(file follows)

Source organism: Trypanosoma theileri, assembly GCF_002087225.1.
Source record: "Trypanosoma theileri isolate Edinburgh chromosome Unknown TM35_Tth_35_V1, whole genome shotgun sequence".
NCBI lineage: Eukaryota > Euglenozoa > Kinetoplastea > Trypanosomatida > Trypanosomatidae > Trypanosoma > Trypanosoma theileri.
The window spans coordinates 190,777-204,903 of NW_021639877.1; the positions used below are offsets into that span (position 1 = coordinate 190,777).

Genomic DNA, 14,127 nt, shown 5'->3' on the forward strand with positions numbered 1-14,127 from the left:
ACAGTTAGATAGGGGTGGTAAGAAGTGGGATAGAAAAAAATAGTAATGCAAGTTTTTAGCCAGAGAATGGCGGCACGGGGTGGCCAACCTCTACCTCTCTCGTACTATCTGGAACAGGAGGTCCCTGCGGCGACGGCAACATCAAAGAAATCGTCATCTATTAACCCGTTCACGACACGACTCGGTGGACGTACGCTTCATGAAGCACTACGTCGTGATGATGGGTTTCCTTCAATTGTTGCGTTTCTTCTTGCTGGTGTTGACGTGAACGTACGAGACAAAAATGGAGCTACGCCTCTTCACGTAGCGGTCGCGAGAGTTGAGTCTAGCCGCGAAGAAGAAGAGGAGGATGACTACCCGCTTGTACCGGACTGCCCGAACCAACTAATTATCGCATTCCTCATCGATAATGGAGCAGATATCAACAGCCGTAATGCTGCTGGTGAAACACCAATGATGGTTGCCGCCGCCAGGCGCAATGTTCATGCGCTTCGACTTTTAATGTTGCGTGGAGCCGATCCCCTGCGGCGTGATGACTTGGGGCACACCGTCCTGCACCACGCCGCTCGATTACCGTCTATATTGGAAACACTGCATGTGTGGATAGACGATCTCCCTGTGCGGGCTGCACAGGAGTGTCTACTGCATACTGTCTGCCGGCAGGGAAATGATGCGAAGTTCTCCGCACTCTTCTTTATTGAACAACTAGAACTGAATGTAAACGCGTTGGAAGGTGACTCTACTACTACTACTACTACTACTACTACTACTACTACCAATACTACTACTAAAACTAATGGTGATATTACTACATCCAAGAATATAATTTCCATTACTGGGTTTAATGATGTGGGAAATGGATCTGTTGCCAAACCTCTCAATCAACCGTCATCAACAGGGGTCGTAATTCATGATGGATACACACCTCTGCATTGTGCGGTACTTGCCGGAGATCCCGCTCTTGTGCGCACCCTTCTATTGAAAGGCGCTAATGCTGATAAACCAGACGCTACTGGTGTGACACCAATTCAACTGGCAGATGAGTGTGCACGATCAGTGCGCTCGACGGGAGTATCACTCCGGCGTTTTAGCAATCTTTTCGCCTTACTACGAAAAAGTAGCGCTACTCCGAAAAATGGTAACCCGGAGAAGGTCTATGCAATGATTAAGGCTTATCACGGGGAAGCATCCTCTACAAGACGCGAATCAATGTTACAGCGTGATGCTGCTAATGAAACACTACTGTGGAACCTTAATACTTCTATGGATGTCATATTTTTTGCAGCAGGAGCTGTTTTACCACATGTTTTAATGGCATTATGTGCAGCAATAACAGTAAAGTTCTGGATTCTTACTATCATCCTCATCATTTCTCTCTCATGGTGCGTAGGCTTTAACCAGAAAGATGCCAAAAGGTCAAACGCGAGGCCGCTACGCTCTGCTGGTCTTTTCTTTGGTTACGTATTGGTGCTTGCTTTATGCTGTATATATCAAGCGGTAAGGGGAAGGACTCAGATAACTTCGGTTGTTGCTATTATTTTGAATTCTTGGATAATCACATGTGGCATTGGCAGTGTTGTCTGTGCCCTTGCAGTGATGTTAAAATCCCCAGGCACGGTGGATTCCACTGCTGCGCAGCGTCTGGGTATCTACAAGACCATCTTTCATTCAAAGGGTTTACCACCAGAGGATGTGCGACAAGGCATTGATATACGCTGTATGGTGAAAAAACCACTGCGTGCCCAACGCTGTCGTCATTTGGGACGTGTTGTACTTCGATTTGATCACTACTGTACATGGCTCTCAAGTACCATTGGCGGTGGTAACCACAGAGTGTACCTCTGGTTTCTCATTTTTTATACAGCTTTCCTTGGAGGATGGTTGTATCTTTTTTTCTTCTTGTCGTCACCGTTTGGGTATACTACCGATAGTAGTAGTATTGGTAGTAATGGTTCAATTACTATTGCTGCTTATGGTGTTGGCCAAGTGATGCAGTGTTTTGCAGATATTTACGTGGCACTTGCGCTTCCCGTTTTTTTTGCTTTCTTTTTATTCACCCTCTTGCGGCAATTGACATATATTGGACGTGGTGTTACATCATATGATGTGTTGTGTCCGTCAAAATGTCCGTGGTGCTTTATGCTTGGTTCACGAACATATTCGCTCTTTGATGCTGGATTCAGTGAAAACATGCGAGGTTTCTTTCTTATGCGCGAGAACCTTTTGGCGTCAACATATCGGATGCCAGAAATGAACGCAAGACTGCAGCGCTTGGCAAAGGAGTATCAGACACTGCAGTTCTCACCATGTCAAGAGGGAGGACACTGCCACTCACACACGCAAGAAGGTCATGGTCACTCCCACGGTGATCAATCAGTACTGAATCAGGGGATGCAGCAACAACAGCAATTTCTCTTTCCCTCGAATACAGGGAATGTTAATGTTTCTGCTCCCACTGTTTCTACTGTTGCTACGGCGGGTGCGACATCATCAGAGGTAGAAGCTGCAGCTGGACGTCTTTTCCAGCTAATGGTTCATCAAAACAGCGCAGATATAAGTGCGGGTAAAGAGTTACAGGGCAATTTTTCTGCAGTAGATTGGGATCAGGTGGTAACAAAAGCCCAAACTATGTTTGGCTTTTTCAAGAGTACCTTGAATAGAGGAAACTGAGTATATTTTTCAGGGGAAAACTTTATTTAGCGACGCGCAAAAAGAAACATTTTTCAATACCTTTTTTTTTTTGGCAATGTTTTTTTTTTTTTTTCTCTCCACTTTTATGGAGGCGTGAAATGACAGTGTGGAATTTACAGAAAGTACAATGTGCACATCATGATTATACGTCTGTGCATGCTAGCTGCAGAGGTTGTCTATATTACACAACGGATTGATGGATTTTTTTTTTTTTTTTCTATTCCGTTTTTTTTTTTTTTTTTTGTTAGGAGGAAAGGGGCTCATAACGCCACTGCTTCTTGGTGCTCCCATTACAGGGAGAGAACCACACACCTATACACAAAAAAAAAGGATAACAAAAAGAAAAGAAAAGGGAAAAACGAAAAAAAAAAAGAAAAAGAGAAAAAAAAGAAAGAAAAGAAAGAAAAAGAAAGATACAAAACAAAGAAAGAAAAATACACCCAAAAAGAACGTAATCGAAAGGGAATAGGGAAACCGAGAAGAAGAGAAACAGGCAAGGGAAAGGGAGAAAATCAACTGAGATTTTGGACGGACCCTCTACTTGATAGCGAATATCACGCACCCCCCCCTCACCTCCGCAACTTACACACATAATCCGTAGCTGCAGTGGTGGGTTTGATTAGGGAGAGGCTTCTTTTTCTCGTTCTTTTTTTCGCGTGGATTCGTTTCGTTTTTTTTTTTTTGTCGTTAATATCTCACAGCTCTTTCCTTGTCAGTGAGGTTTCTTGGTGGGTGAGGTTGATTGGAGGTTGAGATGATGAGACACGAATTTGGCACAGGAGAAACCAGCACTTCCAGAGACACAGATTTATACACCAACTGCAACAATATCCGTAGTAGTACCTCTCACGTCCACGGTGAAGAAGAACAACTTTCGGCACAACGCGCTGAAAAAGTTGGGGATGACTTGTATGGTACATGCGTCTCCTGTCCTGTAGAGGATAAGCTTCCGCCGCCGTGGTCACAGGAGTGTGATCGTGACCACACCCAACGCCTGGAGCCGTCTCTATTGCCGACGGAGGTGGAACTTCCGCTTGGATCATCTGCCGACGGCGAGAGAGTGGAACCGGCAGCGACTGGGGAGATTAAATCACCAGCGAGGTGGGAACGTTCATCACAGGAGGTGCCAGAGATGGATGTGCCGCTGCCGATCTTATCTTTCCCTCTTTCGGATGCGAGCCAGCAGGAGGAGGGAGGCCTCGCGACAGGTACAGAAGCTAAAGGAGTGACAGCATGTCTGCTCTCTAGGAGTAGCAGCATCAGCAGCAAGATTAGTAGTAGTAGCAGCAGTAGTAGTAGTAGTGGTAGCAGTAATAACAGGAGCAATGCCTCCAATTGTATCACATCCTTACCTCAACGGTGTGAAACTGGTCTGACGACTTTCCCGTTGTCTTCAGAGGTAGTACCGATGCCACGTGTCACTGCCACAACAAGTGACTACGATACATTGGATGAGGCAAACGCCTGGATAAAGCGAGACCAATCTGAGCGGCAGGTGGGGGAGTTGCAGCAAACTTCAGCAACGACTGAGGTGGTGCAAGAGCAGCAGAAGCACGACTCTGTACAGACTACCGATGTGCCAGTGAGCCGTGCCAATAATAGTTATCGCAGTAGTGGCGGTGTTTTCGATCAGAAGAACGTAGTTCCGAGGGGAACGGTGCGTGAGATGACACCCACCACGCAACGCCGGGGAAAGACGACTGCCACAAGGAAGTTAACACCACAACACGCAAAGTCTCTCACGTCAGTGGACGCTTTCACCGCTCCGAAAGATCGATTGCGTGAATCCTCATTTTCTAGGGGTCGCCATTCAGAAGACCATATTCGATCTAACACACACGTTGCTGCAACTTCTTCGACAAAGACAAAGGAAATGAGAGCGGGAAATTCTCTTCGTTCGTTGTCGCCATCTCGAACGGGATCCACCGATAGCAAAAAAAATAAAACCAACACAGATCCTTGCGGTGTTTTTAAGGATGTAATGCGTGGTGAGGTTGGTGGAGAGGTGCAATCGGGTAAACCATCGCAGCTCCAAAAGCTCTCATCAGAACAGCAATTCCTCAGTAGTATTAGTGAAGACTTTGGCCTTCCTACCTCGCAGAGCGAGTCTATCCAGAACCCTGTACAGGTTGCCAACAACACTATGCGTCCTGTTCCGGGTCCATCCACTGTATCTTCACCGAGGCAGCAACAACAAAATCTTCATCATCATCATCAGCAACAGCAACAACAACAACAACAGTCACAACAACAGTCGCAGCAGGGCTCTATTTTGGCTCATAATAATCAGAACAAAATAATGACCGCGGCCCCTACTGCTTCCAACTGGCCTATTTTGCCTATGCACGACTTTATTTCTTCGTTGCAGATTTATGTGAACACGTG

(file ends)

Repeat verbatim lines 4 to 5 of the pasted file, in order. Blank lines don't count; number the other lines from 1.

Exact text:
The window spans coordinates 190,777-204,903 of NW_021639877.1; the positions used below are offsets into that span (position 1 = coordinate 190,777).

Genomic DNA, 14,127 nt, shown 5'->3' on the forward strand with positions numbered 1-14,127 from the left: